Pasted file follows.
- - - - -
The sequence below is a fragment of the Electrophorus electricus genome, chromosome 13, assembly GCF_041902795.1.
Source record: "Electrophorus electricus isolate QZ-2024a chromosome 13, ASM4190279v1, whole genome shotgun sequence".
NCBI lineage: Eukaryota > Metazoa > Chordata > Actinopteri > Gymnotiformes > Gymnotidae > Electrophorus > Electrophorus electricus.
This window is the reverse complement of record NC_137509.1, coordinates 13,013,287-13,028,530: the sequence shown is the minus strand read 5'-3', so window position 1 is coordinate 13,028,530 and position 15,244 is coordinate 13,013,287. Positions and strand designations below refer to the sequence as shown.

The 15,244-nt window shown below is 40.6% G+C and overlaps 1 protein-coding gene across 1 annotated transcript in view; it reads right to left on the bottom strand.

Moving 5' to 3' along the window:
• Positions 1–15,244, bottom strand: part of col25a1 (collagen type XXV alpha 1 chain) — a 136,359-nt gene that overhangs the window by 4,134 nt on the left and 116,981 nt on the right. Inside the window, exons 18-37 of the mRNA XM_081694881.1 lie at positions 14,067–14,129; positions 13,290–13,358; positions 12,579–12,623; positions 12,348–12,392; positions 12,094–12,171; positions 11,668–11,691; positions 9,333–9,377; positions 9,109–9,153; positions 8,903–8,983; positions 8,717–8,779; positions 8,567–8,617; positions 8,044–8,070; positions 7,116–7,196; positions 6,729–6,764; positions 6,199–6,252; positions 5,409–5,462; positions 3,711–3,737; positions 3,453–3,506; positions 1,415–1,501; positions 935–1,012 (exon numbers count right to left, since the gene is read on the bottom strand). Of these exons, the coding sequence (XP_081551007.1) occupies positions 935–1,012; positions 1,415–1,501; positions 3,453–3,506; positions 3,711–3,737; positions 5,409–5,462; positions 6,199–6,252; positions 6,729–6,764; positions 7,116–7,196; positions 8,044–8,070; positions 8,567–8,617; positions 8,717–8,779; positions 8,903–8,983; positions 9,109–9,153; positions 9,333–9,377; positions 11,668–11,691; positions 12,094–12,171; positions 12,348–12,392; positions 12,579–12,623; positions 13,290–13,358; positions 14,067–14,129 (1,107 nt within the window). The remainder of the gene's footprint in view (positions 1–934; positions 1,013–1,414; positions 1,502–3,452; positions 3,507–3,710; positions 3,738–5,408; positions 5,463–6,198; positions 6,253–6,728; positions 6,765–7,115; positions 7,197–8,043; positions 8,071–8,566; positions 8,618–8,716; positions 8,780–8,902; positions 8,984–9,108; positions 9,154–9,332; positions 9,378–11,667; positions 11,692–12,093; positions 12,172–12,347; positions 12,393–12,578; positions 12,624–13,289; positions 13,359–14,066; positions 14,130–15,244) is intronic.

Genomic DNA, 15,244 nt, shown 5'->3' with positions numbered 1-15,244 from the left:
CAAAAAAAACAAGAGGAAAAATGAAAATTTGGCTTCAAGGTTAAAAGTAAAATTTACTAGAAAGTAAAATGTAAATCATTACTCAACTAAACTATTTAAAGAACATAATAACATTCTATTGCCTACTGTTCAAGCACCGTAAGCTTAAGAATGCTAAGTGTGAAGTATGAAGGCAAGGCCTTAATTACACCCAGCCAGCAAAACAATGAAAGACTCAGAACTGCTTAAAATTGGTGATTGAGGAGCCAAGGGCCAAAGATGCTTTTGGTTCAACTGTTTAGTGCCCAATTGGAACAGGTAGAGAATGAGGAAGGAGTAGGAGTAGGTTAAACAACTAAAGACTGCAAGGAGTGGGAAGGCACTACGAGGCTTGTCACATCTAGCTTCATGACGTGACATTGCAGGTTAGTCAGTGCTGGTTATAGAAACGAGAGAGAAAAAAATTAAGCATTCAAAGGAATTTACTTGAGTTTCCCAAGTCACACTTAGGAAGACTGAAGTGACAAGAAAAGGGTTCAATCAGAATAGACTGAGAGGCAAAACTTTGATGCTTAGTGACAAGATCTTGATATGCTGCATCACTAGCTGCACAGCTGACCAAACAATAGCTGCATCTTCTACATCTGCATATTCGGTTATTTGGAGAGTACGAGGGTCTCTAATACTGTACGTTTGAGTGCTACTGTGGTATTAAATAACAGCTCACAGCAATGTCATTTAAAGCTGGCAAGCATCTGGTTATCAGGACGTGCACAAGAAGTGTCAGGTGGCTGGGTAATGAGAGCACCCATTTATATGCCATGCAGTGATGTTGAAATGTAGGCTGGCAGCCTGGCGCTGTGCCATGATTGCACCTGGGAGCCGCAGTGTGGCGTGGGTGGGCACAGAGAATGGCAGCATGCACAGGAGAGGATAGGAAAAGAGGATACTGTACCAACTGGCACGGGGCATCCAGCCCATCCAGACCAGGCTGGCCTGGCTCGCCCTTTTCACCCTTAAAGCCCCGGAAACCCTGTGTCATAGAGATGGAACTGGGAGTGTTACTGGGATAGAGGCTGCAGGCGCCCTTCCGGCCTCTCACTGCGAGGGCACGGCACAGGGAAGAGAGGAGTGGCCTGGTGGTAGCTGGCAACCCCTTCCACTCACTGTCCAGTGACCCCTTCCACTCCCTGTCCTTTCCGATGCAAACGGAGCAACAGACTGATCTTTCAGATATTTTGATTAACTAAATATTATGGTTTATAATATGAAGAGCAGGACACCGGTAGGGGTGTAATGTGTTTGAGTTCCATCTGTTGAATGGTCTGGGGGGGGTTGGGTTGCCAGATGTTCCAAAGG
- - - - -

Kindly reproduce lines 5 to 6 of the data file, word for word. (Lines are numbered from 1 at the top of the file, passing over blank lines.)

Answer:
The 15,244-nt window shown below is 40.6% G+C and overlaps 1 protein-coding gene across 1 annotated transcript in view; it reads right to left on the bottom strand.

Moving 5' to 3' along the window: